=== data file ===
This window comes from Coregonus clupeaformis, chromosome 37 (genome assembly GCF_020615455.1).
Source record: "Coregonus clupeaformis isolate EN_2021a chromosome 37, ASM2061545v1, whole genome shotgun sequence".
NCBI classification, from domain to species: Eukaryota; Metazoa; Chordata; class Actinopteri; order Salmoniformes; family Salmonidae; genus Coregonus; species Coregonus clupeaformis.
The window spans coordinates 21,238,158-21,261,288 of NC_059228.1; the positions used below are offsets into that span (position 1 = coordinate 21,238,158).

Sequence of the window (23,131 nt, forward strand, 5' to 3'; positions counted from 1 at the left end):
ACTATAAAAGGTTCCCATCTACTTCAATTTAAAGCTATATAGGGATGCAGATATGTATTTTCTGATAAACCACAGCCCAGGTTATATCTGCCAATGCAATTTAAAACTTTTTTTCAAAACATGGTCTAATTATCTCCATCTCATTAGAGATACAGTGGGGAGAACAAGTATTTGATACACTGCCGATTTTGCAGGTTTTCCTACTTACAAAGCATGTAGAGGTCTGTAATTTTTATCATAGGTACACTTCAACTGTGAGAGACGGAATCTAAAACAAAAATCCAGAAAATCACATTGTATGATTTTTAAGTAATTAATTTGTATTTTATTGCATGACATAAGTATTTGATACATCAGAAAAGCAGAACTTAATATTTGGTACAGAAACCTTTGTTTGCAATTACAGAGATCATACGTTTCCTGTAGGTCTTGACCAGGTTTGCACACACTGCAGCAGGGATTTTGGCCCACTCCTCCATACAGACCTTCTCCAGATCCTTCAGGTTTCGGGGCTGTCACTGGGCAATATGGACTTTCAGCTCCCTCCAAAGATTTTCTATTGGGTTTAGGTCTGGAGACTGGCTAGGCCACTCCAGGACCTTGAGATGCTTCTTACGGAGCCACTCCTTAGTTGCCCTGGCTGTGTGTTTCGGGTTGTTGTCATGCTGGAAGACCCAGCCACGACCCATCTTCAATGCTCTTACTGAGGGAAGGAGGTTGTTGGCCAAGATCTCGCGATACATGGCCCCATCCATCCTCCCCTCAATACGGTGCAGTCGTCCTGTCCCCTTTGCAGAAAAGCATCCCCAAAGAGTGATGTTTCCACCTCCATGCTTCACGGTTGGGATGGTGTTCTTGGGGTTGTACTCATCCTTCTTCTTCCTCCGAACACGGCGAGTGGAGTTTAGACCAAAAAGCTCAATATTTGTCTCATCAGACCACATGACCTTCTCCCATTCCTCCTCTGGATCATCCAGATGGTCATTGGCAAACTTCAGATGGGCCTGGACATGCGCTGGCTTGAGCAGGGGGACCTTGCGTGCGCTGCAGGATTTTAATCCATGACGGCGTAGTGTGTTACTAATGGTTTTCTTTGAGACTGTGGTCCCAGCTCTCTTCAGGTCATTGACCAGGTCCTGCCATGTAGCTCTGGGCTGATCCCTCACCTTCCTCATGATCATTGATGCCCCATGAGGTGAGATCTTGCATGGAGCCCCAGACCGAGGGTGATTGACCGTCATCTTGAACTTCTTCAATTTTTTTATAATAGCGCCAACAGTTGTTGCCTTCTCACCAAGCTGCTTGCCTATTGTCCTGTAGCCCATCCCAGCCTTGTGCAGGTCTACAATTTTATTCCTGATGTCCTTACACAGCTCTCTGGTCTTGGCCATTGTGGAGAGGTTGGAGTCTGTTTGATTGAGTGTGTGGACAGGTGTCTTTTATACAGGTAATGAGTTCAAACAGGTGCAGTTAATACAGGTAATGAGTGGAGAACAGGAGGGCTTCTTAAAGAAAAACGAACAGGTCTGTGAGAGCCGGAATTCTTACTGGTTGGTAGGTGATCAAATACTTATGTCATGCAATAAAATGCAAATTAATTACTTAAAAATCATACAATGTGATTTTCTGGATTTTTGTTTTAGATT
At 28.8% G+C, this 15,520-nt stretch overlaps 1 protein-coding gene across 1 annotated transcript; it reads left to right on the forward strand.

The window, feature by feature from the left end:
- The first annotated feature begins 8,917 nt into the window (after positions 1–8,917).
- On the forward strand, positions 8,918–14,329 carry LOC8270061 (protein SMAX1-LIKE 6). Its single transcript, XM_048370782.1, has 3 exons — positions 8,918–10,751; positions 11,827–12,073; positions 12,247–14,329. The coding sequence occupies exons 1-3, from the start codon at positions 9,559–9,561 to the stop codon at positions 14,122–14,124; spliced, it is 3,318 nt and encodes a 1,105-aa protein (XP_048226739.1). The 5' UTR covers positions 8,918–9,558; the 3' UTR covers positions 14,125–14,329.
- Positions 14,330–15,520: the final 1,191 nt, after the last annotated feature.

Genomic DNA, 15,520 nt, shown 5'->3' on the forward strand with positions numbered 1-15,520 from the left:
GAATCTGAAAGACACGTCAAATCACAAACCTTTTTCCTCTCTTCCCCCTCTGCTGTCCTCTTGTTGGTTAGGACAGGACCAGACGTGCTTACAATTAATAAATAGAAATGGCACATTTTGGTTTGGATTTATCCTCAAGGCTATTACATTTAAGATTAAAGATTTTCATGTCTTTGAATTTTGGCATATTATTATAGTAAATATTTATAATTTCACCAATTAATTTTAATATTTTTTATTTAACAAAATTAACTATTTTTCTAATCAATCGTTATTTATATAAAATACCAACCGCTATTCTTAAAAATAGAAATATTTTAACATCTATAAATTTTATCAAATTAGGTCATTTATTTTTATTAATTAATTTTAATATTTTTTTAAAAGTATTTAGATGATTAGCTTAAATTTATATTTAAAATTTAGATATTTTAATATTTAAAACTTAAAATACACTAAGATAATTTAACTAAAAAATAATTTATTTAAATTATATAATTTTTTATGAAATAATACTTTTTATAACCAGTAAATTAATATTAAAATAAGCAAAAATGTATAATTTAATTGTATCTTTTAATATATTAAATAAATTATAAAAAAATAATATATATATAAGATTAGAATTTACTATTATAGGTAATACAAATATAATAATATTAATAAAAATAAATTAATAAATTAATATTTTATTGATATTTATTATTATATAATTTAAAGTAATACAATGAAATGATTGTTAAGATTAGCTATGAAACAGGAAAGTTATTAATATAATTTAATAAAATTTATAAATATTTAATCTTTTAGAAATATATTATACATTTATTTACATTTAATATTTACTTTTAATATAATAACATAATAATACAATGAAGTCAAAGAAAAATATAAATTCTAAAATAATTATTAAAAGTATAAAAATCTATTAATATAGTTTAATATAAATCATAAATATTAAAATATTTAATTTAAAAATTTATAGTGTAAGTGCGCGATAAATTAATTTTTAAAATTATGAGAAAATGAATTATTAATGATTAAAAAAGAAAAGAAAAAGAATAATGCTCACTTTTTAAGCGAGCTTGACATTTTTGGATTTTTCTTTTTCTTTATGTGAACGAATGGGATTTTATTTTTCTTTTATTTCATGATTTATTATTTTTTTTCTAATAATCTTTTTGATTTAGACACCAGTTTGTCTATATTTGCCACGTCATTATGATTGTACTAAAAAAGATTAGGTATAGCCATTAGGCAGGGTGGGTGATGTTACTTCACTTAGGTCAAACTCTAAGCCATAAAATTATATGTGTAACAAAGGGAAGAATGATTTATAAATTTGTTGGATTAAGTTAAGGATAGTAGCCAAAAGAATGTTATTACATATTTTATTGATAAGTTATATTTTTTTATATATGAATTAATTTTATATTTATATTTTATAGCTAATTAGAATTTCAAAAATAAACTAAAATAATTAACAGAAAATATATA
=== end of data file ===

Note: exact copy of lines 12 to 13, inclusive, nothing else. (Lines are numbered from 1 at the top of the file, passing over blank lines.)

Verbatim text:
Genomic DNA, 15,520 nt, shown 5'->3' on the forward strand with positions numbered 1-15,520 from the left:
GAATCTGAAAGACACGTCAAATCACAAACCTTTTTCCTCTCTTCCCCCTCTGCTGTCCTCTTGTTGGTTAGGACAGGACCAGACGTGCTTACAATTAATAAATAGAAATGGCACATTTTGGTTTGGATTTATCCTCAAGGCTATTACATTTAAGATTAAAGATTTTCATGTCTTTGAATTTTGGCATATTATTATAGTAAATATTTATAATTTCACCAATTAATTTTAATATTTTTTATTTAACAAAATTAACTATTTTTCTAATCAATCGTTATTTATATAAAATACCAACCGCTATTCTTAAAAATAGAAATATTTTAACATCTATAAATTTTATCAAATTAGGTCATTTATTTTTATTAATTAATTTTAATATTTTTTTAAAAGTATTTAGATGATTAGCTTAAATTTATATTTAAAATTTAGATATTTTAATATTTAAAACTTAAAATACACTAAGATAATTTAACTAAAAAATAATTTATTTAAATTATATAATTTTTTATGAAATAATACTTTTTATAACCAGTAAATTAATATTAAAATAAGCAAAAATGTATAATTTAATTGTATCTTTTAATATATTAAATAAATTATAAAAAAATAATATATATATAAGATTAGAATTTACTATTATAGGTAATACAAATATAATAATATTAATAAAAATAAATTAATAAATTAATATTTTATTGATATTTATTATTATATAATTTAAAGTAATACAATGAAATGATTGTTAAGATTAGCTATGAAACAGGAAAGTTATTAATATAATTTAATAAAATTTATAAATATTTAATCTTTTAGAAATATATTATACATTTATTTACATTTAATATTTACTTTTAATATAATAACATAATAATACAATGAAGTCAAAGAAAAATATAAATTCTAAAATAATTATTAAAAGTATAAAAATCTATTAATATAGTTTAATATAAATCATAAATATTAAAATATTTAATTTAAAAATTTATAGTGTAAGTGCGCGATAAATTAATTTTTAAAATTATGAGAAAATGAATTATTAATGATTAAAAAAGAAAAGAAAAAGAATAATGCTCACTTTTTAAGCGAGCTTGACATTTTTGGATTTTTCTTTTTCTTTATGTGAACGAATGGGATTTTATTTTTCTTTTATTTCATGATTTATTATTTTTTTTCTAATAATCTTTTTGATTTAGACACCAGTTTGTCTATATTTGCCACGTCATTATGATTGTACTAAAAAAGATTAGGTATAGCCATTAGGCAGGGTGGGTGATGTTACTTCACTTAGGTCAAACTCTAAGCCATAAAATTATATGTGTAACAAAGGGAAGAATGATTTATAAATTTGTTGGATTAAGTTAAGGATAGTAGCCAAAAGAATGTTATTACATATTTTATTGATAAGTTATATTTTTTTATATATGAATTAATTTTATATTTATATTTTATAGCTAATTAGAATTTCAAAAATAAACTAAAATAATTAACAGAAAATATATA